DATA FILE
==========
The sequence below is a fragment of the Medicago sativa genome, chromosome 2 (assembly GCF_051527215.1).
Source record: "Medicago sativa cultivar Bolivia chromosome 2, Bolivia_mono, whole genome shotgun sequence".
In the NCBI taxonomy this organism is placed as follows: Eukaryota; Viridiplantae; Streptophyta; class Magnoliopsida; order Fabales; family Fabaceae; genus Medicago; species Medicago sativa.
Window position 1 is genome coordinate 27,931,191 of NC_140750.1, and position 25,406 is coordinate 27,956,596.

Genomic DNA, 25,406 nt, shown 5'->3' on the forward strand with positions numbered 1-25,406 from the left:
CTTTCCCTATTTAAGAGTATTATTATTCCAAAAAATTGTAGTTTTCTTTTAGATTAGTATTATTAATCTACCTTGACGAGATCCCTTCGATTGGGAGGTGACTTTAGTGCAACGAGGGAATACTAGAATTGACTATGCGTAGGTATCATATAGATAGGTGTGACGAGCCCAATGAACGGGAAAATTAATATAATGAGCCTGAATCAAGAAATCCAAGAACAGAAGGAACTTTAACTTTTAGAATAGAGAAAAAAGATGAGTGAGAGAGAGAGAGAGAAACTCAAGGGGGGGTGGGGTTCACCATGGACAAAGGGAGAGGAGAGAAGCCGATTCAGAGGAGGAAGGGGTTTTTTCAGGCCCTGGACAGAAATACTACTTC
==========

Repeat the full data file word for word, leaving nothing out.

The sequence below is a fragment of the Medicago sativa genome, chromosome 2 (assembly GCF_051527215.1).
Source record: "Medicago sativa cultivar Bolivia chromosome 2, Bolivia_mono, whole genome shotgun sequence".
In the NCBI taxonomy this organism is placed as follows: Eukaryota; Viridiplantae; Streptophyta; class Magnoliopsida; order Fabales; family Fabaceae; genus Medicago; species Medicago sativa.
Window position 1 is genome coordinate 27,931,191 of NC_140750.1, and position 25,406 is coordinate 27,956,596.

Genomic DNA, 25,406 nt, shown 5'->3' on the forward strand with positions numbered 1-25,406 from the left:
CTTTCCCTATTTAAGAGTATTATTATTCCAAAAAATTGTAGTTTTCTTTTAGATTAGTATTATTAATCTACCTTGACGAGATCCCTTCGATTGGGAGGTGACTTTAGTGCAACGAGGGAATACTAGAATTGACTATGCGTAGGTATCATATAGATAGGTGTGACGAGCCCAATGAACGGGAAAATTAATATAATGAGCCTGAATCAAGAAATCCAAGAACAGAAGGAACTTTAACTTTTAGAATAGAGAAAAAAGATGAGTGAGAGAGAGAGAGAGAAACTCAAGGGGGGGTGGGGTTCACCATGGACAAAGGGAGAGGAGAGAAGCCGATTCAGAGGAGGAAGGGGTTTTTTCAGGCCCTGGACAGAAATACTACTTC